At some point, the familiar, contented life she had established started to chafe. Driven by an unspecified sense of yearning, she abandoned her beloved, carefully tended garden to the wild flowers, bought a boat, and set out onto the foreign terrain of Birmingham’s 100 miles of canals.
Most of her friends thought she was mad. But one day, she was joined on the water by two of them — Ming and Sarah. They’d brought with them a woman Alys had known as a passing acquaintance in her previous life in London. The experience of meeting Charlotte seemed to answer some of the many questions which had been playing havoc with her peace of mind. She is clear in the book that the romantic relationship between them didn’t begin until her relationship with H was over. But finding Charlotte, she says now, is what crystalised the shift in her sexuality. “I met her and thought — you exist. And if you exist then I cannot deny this any longer. Because you are so right. You feel so right. Who she is was just like, ‘wow, that is what I’ve been looking for’. She brought it all to the fore.’’
There had been no internal wrangle, no period of self-interrogation about her sexuality during her childhood or adolescence. “I used to have a lot of gay and lesbian friends, and they all seemed to know when they were like, four. And I thought, well I don’t know that clearly, therefore that makes me not. Which is an interesting thing about my mindset. I suppose there is a bit of a scientist about me ... I have no proof that I am (gay). I have no evidence that I am, therefore I shall proceed as if I’m not. You can look back and go, ‘well I did have a huge KD Lang fetish as a teenager’,” she deadpans. “But no. It becomes kind of irrelevant. I was very happy in my choice. And then something shifted. And it wasn’t even about happiness, because I think that’s kind of an odd thing to put on coming out. Because clearly coming out won’t necessarily make you happy. But it became about this thing of needing an internal peace. Being honest and reflecting on the fact that I could see that my sexuality had shifted. It was the difference between not choosing peace or choosing peace. And that has a huge effect on your entire well-being.”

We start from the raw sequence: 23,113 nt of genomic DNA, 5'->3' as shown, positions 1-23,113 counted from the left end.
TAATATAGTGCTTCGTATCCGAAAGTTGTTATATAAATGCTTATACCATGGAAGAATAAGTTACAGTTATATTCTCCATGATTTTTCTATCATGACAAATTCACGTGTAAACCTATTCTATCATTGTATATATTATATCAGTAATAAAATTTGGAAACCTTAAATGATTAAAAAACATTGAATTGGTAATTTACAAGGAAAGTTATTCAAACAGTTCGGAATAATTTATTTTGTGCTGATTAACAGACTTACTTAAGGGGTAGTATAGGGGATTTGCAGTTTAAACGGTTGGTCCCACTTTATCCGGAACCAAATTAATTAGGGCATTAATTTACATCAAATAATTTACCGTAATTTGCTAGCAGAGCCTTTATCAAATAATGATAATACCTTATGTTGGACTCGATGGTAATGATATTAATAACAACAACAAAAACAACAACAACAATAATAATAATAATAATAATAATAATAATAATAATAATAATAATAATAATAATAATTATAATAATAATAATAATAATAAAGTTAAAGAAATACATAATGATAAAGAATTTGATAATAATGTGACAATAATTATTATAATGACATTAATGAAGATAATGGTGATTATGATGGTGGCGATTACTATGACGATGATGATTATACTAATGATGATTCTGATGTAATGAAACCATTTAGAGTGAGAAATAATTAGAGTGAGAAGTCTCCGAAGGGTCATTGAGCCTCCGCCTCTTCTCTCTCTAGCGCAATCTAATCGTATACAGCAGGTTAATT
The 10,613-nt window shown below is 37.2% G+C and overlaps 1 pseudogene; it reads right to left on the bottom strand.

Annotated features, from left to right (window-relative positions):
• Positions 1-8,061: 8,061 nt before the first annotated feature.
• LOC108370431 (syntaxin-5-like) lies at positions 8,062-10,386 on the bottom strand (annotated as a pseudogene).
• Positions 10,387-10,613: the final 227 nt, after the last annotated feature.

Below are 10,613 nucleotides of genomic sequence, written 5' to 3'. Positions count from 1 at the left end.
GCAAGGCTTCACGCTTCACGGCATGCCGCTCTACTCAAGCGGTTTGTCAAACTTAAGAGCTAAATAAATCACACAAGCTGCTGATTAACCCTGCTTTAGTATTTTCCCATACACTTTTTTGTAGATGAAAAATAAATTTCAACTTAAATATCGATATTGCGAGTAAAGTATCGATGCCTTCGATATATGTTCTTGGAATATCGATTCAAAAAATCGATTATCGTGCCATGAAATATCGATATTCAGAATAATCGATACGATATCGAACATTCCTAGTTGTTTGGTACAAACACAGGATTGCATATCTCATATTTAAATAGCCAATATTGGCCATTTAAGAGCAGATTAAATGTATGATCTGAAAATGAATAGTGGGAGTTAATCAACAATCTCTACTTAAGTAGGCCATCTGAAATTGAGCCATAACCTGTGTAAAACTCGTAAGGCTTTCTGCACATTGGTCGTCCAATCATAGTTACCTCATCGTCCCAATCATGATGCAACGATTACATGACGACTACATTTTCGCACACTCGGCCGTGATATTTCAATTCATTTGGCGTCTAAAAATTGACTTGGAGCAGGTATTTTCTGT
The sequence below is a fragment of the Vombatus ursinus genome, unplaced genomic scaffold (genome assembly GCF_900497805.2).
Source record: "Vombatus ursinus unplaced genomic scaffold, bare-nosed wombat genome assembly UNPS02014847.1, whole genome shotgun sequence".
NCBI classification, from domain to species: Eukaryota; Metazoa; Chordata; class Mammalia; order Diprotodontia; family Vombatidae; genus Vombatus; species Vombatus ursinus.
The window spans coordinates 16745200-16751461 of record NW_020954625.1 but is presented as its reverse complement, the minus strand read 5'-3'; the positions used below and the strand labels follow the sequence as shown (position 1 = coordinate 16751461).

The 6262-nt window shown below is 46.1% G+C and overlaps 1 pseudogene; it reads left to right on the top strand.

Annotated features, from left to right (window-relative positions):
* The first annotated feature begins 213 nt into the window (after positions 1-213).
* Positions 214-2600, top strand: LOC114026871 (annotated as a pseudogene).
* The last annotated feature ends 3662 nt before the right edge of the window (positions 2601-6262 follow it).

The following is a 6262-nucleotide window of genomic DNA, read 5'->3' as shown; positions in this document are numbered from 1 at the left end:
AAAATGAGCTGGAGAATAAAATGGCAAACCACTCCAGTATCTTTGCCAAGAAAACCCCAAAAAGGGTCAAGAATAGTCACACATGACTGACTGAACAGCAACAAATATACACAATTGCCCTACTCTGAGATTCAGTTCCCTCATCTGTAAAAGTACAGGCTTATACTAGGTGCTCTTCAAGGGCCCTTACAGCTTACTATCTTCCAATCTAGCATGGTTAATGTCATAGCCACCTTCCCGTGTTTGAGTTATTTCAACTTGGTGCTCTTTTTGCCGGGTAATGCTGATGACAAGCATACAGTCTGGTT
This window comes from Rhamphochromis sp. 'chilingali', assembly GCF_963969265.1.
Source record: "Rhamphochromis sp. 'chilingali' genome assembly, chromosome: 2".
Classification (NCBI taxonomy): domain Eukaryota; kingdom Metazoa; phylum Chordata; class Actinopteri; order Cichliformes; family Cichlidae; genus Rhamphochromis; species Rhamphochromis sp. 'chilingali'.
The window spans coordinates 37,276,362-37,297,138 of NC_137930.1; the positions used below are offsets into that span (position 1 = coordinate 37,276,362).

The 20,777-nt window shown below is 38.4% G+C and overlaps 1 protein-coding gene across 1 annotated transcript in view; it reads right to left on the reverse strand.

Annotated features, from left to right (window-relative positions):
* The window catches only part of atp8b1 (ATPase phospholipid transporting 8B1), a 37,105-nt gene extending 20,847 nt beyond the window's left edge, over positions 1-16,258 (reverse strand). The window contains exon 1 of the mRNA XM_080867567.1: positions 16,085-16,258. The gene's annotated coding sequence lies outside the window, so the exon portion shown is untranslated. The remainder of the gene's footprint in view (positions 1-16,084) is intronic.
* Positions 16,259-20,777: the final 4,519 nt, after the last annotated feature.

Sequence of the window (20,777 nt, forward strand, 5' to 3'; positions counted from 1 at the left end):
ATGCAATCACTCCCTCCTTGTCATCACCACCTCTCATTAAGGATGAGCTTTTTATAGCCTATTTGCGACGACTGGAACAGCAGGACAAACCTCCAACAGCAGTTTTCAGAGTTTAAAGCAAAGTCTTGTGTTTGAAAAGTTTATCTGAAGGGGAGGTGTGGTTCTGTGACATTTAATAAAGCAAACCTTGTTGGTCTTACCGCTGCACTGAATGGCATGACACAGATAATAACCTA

At some point, she sat down with her husband and found herself saying the words, “I’m gay.” She moved out of their bedroom in the house they shared and into the spare room. “Those first nights alone were washed in heartache and pain, saturated in loss,” she writes in Hidden Nature: A Voyage of Discovery.
Now, she spends her weekdays at home in Birmingham and at weekends travels to London to spend time with Charlotte. She has found the peace that she’d been in pursuit of for so long. But the new phase brings new questions and with her change of circumstances, the question of parenthood has taken a new shape. “As someone who is deeply committed to the environment I fight very hard with whether we need more humans in this world. Which is not to say I would judge anybody, because that is something I have really grappled with myself. Because it’s also such a natural, biological need, or process, that you can wake in the morning thinking, ‘yes, it’s right the world doesn’t need more children, and go to bed thinking, but oh, I would love a child’.”
How I wonder, did her ex-husband feel about her decision to tell their story in print? “He is an artist and we had a relationship that was very much about us both doing creative stuff. We’d always had a lot of space for each other just to do our work. There was always a really strong understanding between us both that nothing would stop the other one from doing the thing that was creatively important to them. And all I can say is that it’s testament to what a lovely man he is that he just said the most honest thing possible, which is, ‘I would tell a different story’. And, of course, he would. But that’s your story to tell.”